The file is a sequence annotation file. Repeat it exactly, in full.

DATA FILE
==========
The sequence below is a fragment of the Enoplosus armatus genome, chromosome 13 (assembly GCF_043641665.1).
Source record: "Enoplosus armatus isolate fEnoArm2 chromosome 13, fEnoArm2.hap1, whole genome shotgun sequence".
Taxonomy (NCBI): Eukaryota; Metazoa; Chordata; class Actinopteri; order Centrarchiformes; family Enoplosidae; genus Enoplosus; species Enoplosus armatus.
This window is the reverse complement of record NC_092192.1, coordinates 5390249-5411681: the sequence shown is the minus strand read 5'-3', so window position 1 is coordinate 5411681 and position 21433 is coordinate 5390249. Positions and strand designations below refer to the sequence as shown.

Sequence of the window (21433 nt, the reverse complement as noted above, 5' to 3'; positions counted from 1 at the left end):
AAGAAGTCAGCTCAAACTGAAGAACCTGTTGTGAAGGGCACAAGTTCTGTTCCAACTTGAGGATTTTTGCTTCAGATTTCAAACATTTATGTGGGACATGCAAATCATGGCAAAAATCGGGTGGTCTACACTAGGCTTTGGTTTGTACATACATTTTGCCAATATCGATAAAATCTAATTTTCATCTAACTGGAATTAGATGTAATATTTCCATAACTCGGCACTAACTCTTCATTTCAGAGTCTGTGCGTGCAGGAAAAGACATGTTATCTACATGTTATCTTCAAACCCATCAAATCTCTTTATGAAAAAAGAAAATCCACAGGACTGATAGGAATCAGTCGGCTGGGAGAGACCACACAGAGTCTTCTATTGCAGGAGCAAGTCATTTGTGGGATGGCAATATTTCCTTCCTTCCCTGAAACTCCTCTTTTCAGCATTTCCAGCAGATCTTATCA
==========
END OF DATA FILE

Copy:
The sequence below is a fragment of the Enoplosus armatus genome, chromosome 13 (assembly GCF_043641665.1).
Source record: "Enoplosus armatus isolate fEnoArm2 chromosome 13, fEnoArm2.hap1, whole genome shotgun sequence".
Taxonomy (NCBI): Eukaryota; Metazoa; Chordata; class Actinopteri; order Centrarchiformes; family Enoplosidae; genus Enoplosus; species Enoplosus armatus.
This window is the reverse complement of record NC_092192.1, coordinates 5390249-5411681: the sequence shown is the minus strand read 5'-3', so window position 1 is coordinate 5411681 and position 21433 is coordinate 5390249. Positions and strand designations below refer to the sequence as shown.

Sequence of the window (21433 nt, the reverse complement as noted above, 5' to 3'; positions counted from 1 at the left end):
AAGAAGTCAGCTCAAACTGAAGAACCTGTTGTGAAGGGCACAAGTTCTGTTCCAACTTGAGGATTTTTGCTTCAGATTTCAAACATTTATGTGGGACATGCAAATCATGGCAAAAATCGGGTGGTCTACACTAGGCTTTGGTTTGTACATACATTTTGCCAATATCGATAAAATCTAATTTTCATCTAACTGGAATTAGATGTAATATTTCCATAACTCGGCACTAACTCTTCATTTCAGAGTCTGTGCGTGCAGGAAAAGACATGTTATCTACATGTTATCTTCAAACCCATCAAATCTCTTTATGAAAAAAGAAAATCCACAGGACTGATAGGAATCAGTCGGCTGGGAGAGACCACACAGAGTCTTCTATTGCAGGAGCAAGTCATTTGTGGGATGGCAATATTTCCTTCCTTCCCTGAAACTCCTCTTTTCAGCATTTCCAGCAGATCTTATCA